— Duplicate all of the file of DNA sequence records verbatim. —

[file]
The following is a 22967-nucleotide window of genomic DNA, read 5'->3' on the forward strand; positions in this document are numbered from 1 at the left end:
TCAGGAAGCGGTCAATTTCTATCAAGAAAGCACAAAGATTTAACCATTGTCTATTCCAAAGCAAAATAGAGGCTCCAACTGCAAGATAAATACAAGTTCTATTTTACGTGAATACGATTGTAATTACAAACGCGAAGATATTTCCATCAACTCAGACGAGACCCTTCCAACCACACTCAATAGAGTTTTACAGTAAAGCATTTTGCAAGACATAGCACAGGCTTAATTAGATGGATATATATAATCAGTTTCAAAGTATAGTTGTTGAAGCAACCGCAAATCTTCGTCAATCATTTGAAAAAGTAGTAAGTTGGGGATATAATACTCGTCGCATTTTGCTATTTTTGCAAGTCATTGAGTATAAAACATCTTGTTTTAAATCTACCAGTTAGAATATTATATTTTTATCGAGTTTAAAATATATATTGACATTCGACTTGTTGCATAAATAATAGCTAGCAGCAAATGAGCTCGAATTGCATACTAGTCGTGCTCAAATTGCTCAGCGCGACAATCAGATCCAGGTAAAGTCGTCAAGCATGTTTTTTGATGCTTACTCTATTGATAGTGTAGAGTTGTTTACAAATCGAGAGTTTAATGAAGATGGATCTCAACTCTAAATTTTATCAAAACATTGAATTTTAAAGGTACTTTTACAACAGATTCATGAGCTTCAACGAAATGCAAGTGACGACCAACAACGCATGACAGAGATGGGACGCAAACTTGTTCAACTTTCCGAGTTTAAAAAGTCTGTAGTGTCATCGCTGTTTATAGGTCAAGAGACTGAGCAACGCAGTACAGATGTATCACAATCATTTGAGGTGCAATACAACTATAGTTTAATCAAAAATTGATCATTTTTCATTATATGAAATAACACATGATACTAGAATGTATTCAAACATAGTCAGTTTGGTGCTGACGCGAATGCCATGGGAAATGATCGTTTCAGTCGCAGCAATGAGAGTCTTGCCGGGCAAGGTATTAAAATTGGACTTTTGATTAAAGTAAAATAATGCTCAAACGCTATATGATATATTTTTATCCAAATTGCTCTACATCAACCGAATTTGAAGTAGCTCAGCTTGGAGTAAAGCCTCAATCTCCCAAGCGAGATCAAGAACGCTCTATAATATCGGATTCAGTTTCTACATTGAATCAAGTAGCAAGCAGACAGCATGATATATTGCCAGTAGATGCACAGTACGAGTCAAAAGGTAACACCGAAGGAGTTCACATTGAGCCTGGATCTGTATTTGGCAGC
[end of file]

The following is a 22967-nucleotide window of genomic DNA, read 5'->3' on the forward strand; positions in this document are numbered from 1 at the left end:
TCAGGAAGCGGTCAATTTCTATCAAGAAAGCACAAAGATTTAACCATTGTCTATTCCAAAGCAAAATAGAGGCTCCAACTGCAAGATAAATACAAGTTCTATTTTACGTGAATACGATTGTAATTACAAACGCGAAGATATTTCCATCAACTCAGACGAGACCCTTCCAACCACACTCAATAGAGTTTTACAGTAAAGCATTTTGCAAGACATAGCACAGGCTTAATTAGATGGATATATATAATCAGTTTCAAAGTATAGTTGTTGAAGCAACCGCAAATCTTCGTCAATCATTTGAAAAAGTAGTAAGTTGGGGATATAATACTCGTCGCATTTTGCTATTTTTGCAAGTCATTGAGTATAAAACATCTTGTTTTAAATCTACCAGTTAGAATATTATATTTTTATCGAGTTTAAAATATATATTGACATTCGACTTGTTGCATAAATAATAGCTAGCAGCAAATGAGCTCGAATTGCATACTAGTCGTGCTCAAATTGCTCAGCGCGACAATCAGATCCAGGTAAAGTCGTCAAGCATGTTTTTTGATGCTTACTCTATTGATAGTGTAGAGTTGTTTACAAATCGAGAGTTTAATGAAGATGGATCTCAACTCTAAATTTTATCAAAACATTGAATTTTAAAGGTACTTTTACAACAGATTCATGAGCTTCAACGAAATGCAAGTGACGACCAACAACGCATGACAGAGATGGGACGCAAACTTGTTCAACTTTCCGAGTTTAAAAAGTCTGTAGTGTCATCGCTGTTTATAGGTCAAGAGACTGAGCAACGCAGTACAGATGTATCACAATCATTTGAGGTGCAATACAACTATAGTTTAATCAAAAATTGATCATTTTTCATTATATGAAATAACACATGATACTAGAATGTATTCAAACATAGTCAGTTTGGTGCTGACGCGAATGCCATGGGAAATGATCGTTTCAGTCGCAGCAATGAGAGTCTTGCCGGGCAAGGTATTAAAATTGGACTTTTGATTAAAGTAAAATAATGCTCAAACGCTATATGATATATTTTTATCCAAATTGCTCTACATCAACCGAATTTGAAGTAGCTCAGCTTGGAGTAAAGCCTCAATCTCCCAAGCGAGATCAAGAACGCTCTATAATATCGGATTCAGTTTCTACATTGAATCAAGTAGCAAGCAGACAGCATGATATATTGCCAGTAGATGCACAGTACGAGTCAAAAGGTAACACCGAAGGAGTTCACATTGAGCCTGGATCTGTATTTGGCAGC